As was noted above, the idea that has been most responsible for the widespread complacency among business owners and construction workers with regard to the housing recession is that the whole housing crisis can be rectified through some action or another by the Fed. This idea is totally mistaken. The root of this mistaken idea lies in the failure of construction workers and business owners to grasp the root causes of the housing bubble in the first place. When the cause of the housing bubble is investigated, however, it becomes clear that the Fed itself was responsible for the creation of the bubble and it is now impotent to forestall a severe housing recession for long.

An example from my own construction experience is perhaps the best way to initially illustrate the Fed’s responsibility in creating the housing bubble. When I was a graduate student at San Diego State University a few years ago, I worked in a number of construction-related capacities in southern California at the peak of the housing boom. One of the most memorable jobs I undertook involved the remodeling of a horse barn for a doctor in the Temecula valley. This doctor had recently acquired a great deal of cash by means of a massive home equity loan, and he was willing to pay me and a good friend $17,000 of this newly acquired money to rebuild a part of his horse barn because he thought it a somewhat unsightly view from his swimming pool. (Interestingly, the good doctor did not, and still does not own horses). At the time, this sort of construction project was being repeated all over southern California, to the point where it would have been more profitable for me to remain a construction worker than it would have been to pursue a job with my graduate degree. Virtually all of the construction projects across southern California (and elsewhere), were financed with either gigantic home loans with ridiculously low interest rates, or, like the good doctor, with home equity loans with ridiculously low interest rates. What few people in southern California seemed to be asking either then or now, however, was where the banks got this massive amount of money to loan out in the first place? How, in other words, did the banks in southern California manage to miraculously come up with billions of dollars to loan out to homeowners who wanted to remodel their horse barns?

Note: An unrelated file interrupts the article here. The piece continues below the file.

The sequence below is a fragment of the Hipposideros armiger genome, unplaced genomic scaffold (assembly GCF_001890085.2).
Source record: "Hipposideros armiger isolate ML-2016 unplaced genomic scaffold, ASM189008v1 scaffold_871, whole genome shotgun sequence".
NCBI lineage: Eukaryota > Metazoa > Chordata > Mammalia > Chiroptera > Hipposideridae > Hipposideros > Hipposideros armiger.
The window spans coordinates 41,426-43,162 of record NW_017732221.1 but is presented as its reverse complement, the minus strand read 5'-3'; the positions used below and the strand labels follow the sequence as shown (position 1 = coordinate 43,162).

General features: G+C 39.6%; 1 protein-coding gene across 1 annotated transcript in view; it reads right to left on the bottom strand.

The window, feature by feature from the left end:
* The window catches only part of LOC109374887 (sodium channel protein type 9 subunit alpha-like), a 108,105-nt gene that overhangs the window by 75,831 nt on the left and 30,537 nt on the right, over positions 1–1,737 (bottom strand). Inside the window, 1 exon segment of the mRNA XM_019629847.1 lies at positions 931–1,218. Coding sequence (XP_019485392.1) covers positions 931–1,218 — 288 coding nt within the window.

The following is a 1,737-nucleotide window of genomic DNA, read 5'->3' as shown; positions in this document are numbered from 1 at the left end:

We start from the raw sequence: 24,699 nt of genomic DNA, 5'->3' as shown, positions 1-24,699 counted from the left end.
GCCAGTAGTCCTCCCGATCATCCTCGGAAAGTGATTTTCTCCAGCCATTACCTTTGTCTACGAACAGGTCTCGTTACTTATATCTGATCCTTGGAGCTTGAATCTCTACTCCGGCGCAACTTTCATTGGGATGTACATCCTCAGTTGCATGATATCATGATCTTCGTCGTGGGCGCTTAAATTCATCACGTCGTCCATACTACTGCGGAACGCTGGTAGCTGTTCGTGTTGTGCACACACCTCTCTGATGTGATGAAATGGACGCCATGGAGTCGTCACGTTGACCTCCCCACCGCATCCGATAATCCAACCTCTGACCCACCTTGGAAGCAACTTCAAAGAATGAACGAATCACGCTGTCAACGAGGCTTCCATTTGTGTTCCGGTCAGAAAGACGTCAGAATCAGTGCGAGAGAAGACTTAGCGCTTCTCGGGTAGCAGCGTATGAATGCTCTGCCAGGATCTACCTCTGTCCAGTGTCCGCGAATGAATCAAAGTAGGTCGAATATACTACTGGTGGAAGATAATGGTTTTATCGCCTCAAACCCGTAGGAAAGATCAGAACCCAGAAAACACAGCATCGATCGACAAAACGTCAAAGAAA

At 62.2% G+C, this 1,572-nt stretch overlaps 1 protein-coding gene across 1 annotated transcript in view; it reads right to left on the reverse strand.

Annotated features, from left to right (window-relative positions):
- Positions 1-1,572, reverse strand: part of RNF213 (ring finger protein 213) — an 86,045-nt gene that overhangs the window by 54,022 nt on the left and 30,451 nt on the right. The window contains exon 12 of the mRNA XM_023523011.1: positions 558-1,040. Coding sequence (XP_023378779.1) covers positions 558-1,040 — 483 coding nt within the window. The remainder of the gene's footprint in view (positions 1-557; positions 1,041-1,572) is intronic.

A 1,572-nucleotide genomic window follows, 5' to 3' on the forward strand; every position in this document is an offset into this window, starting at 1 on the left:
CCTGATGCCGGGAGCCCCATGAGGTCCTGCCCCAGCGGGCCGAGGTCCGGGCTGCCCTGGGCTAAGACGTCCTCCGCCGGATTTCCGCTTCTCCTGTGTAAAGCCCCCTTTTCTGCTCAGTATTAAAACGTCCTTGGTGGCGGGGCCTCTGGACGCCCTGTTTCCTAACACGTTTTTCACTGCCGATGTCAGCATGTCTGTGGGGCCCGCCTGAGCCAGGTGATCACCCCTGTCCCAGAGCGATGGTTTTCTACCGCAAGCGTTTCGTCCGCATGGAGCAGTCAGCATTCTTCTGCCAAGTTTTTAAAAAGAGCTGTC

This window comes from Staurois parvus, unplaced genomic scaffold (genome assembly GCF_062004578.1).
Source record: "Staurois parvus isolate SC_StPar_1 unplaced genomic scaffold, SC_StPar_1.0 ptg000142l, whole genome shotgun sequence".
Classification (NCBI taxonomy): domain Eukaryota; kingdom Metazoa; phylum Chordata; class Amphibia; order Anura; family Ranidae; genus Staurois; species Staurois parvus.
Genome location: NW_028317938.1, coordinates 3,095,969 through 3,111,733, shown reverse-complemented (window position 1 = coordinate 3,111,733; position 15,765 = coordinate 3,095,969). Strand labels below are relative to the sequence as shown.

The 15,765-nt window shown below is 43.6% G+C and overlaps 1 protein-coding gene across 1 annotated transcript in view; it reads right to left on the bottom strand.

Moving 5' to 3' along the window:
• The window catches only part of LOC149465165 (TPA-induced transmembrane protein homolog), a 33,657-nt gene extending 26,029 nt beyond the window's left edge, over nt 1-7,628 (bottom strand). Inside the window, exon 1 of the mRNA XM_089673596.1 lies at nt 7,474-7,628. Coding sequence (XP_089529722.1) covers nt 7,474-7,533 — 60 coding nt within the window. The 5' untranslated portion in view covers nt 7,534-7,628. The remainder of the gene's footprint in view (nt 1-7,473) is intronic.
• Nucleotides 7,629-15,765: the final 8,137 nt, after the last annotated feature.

The answer is that the Federal Reserve under Greenspan the Magnificent created this money literally out of thin air. The Fed lowered interest rates through various devices (e.g., FOMC purchases of assets with money created out of thin air) to unbelievably low levels, and this action allowed the banks all across America to loan out massive amounts of newly created dollars. This new credit drove up price of real estate to stupendous levels, drove up the wages of construction workers to absurd levels, and dramatically increased the number of people working in the building industries. (It also, incidentally, spurred illegal immigration, as Mexican laborers found it profitable to risk crossing the border to earn artificially high wages from gringo jefes who couldn’t find enough workers to keep pace with the feverish demand for their building services.

The result of this flood of mortgages and home equity loans was, as we now know, an unsustainable and staggering boom in the building industries. The ultimate responsibility for this unsustainable boom, moreover, was, as was just seen, the Fed and its reckless and unnecessary increase in the money supply which allowed banks to loan out massive amounts of new cash which was subsequently spent on construction. The boom was thus not an expression of increased consumer demand for homes and $40,000 roofs. On the contrary, the boom represented an artificial and destructive bubble that could have been and should have been avoided with sound money (i.e., gold) and 100% reserve banking.